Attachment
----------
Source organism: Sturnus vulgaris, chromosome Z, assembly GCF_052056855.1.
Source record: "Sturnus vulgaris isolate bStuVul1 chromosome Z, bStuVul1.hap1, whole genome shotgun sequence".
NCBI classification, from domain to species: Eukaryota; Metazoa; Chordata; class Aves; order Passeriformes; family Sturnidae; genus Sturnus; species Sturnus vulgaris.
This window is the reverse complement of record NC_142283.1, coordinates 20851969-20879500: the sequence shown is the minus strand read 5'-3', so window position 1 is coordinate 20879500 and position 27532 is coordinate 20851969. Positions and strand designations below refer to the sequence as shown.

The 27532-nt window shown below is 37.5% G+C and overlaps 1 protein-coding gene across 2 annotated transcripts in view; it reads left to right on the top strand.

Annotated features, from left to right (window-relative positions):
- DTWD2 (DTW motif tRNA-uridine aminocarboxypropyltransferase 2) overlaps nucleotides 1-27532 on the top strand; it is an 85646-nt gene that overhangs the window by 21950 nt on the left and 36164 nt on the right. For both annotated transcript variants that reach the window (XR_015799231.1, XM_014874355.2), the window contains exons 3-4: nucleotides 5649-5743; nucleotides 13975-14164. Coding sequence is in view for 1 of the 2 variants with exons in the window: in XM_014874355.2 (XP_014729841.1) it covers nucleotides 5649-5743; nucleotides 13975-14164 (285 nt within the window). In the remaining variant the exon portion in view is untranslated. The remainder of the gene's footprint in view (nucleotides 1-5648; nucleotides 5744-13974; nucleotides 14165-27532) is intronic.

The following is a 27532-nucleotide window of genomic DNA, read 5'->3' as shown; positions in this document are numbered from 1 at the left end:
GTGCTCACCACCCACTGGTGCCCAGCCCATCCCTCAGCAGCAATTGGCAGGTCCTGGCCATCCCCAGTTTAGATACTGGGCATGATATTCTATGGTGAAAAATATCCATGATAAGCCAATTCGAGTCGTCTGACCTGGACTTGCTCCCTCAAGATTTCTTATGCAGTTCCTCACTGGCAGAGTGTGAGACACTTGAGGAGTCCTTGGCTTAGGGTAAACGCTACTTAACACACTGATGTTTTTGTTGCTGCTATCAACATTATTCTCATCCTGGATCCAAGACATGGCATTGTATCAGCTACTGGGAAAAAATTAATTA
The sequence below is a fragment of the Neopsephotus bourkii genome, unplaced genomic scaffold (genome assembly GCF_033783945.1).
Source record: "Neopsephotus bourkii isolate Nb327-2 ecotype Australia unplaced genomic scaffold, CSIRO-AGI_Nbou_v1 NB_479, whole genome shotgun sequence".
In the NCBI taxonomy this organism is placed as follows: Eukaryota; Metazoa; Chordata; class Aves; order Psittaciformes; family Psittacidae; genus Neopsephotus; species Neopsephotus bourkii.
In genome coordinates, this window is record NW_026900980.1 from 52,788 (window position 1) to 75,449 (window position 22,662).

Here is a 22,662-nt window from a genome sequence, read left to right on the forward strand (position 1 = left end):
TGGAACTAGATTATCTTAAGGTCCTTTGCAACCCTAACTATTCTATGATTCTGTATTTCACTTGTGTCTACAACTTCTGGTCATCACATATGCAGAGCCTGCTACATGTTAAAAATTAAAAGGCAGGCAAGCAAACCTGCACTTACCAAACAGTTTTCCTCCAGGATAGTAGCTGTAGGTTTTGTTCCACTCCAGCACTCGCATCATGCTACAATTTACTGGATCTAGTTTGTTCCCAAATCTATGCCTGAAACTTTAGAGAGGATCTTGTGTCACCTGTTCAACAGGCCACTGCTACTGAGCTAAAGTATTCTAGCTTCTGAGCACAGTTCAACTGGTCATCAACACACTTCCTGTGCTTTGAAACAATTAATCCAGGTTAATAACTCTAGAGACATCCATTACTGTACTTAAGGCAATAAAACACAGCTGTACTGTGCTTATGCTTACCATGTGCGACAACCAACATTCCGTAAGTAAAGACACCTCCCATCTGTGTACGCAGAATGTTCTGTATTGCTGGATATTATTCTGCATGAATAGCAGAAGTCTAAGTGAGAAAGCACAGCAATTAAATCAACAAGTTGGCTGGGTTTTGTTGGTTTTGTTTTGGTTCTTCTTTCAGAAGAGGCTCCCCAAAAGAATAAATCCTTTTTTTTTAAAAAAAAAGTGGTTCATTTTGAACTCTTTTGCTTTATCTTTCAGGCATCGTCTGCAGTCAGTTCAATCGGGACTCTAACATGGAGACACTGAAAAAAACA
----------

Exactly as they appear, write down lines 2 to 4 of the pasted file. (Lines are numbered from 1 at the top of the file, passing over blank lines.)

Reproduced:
Source record: "Sturnus vulgaris isolate bStuVul1 chromosome Z, bStuVul1.hap1, whole genome shotgun sequence".
NCBI classification, from domain to species: Eukaryota; Metazoa; Chordata; class Aves; order Passeriformes; family Sturnidae; genus Sturnus; species Sturnus vulgaris.
This window is the reverse complement of record NC_142283.1, coordinates 20851969-20879500: the sequence shown is the minus strand read 5'-3', so window position 1 is coordinate 20879500 and position 27532 is coordinate 20851969. Positions and strand designations below refer to the sequence as shown.